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MATRIX Neurological is an innovative children’s charity based in Middlesbrough, established to provide practical help and support to children, young people and their families who are living with the effects of childhood acquired brain injury.

OUR MISSION: To work to remove (health) inequalities for children & young people affected by acquired brain injury; and provide effective support to their families that makes a real difference.

Council for Disabled Children Lottery Funded

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Help us to make a difference to children, young people and their families, living with the effects of an acquired brain injury, by donating money to our charity. CLICK HERE TO MAKE A DONATION


"Too often children and young people with ABI are discharged from hospital without specialist brain support that they and their families need to overcome lifelong challenges"
Andrew Ross; former Chief Executive of the Children's Trust
"Positive and coordinated neuro-rehab interventions for children and young people is prove to bring health improvements; improve independence; a decline in the need for sheltered living; decreases vulnerability; decreases drop-out rates in schools; decreases youth offending"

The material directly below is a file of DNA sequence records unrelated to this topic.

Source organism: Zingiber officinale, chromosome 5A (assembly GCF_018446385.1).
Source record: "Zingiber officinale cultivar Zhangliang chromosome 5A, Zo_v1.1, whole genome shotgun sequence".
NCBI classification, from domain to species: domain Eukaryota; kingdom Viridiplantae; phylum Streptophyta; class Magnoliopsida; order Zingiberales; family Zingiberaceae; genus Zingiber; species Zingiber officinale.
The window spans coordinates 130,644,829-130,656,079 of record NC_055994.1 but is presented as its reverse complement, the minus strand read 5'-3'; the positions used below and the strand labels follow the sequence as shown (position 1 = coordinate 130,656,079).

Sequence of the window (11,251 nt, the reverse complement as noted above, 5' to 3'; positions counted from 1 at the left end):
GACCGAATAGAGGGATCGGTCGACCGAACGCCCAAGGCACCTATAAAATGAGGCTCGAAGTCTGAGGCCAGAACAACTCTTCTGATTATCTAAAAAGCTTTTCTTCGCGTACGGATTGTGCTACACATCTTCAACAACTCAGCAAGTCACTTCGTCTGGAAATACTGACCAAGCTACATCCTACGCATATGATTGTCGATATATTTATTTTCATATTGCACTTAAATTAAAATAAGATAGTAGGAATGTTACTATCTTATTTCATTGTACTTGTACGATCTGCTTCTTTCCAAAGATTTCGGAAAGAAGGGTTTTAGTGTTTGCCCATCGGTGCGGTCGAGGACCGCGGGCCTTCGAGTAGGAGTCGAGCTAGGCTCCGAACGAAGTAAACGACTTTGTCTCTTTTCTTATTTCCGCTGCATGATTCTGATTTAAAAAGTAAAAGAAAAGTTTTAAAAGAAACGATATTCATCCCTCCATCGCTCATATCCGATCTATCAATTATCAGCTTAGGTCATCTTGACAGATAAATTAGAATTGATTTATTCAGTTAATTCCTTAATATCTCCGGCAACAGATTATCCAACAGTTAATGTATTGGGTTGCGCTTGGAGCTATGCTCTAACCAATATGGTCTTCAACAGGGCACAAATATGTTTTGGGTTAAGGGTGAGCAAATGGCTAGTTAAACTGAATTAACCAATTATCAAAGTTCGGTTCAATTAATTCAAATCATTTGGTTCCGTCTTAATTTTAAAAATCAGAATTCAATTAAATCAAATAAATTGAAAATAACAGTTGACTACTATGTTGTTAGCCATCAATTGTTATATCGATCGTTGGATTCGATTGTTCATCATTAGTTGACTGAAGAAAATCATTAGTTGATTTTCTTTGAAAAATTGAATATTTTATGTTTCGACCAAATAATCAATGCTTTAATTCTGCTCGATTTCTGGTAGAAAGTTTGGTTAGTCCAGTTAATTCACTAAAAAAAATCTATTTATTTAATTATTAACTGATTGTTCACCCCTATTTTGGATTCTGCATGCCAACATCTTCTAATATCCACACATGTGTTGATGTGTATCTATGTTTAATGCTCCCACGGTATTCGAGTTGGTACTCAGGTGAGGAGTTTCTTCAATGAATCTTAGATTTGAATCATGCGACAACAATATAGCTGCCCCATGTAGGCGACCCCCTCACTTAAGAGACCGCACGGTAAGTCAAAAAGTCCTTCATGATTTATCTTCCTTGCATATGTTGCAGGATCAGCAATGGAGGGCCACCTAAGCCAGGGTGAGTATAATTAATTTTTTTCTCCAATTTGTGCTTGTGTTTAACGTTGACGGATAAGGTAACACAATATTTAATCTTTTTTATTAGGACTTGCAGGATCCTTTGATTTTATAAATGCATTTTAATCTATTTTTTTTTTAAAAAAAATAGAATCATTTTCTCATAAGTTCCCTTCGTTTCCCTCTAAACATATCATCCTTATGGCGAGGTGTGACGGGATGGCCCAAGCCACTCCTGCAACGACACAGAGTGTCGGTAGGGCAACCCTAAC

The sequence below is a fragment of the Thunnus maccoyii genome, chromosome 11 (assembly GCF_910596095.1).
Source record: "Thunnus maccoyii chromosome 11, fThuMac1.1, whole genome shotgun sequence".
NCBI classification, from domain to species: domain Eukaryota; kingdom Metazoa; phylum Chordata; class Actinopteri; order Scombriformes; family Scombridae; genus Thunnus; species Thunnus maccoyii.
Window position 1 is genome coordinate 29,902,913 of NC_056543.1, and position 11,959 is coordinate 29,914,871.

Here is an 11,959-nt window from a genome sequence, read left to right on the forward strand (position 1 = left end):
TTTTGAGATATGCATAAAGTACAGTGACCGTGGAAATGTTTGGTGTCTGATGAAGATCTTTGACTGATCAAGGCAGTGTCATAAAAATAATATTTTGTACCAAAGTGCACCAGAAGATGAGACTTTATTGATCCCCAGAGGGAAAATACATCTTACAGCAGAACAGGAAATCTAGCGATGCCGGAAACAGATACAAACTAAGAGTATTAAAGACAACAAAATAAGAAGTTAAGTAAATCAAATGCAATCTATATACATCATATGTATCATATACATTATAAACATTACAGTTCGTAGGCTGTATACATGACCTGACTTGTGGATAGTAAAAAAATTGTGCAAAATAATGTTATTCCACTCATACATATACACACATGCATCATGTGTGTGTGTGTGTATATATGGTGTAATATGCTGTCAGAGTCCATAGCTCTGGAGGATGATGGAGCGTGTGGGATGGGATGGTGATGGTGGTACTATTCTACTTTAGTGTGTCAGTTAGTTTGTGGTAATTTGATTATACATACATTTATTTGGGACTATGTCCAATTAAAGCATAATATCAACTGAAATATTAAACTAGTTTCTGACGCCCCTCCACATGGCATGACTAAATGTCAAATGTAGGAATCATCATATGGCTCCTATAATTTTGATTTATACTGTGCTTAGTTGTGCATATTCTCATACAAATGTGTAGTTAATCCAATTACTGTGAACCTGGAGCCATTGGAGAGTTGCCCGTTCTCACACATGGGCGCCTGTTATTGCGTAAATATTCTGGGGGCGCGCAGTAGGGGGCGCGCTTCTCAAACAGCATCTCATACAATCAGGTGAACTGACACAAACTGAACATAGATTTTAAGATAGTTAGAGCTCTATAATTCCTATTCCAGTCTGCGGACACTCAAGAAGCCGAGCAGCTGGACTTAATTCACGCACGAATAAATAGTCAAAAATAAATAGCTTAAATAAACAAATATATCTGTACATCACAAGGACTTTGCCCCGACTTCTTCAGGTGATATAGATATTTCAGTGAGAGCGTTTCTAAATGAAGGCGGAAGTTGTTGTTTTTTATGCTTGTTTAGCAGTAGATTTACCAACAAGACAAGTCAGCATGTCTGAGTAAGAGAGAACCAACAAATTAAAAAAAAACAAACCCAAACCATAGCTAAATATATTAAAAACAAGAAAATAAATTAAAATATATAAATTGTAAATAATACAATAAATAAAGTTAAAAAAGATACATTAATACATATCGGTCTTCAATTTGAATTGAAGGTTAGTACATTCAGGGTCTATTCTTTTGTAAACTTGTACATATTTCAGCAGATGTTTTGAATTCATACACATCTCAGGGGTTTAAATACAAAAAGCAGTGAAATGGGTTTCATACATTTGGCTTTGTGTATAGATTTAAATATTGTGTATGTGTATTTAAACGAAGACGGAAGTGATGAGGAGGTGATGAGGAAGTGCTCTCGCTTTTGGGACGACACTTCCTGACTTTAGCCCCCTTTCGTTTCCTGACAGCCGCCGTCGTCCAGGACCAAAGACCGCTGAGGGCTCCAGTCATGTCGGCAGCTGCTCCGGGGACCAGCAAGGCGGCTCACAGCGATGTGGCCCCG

Eric Hermans; Netherlands
"We need to harness the power of brain plasticity for treating children and young people with brain injury. Stressful experiences alter brain development of a child, especially at the key ages of 0-3 and at ages 10-16"
Professor Bryan Kolb; Canada
"Rehabilitation interventions can lead to positive outcomes for children and their families if delivered in the familiar home environment and applied to everyday situations"
Cerebra; United Kingdom
"Taking brain injured children home causes high stress for families. Disjointed services exacerbate family stress levels."
Deborah Andrews; New Zealand
"Brain development is complex and prolonged. Brain plasticity is influenced by a range of factors. Plasticity provides a base for neuro-rehab therapies and treatment"
Professor Bryan Kolb; Canada
"Parent-supported interventions following pediatric ABI bring reductions to the cost to society"
Eric Hermans; Netherlands
"Intensive and individualized approaches work. A one-size-fits-all approach doesn't. You have to make it relevant to the child."
Recolo; United Kingdom
"Often families don't have the financial capability to access services. We need to rethink how we delivery neuro-rehab services to children and young people"
Vicki Anderson; Australia
"When different organisations assess different aspects of a child's neuro-rehabilitation needs, everyone looks at things from a different perspective and highlight needs and conflicting priorities"
Cathy Jonson; Rehab without Walls; United Kingdom.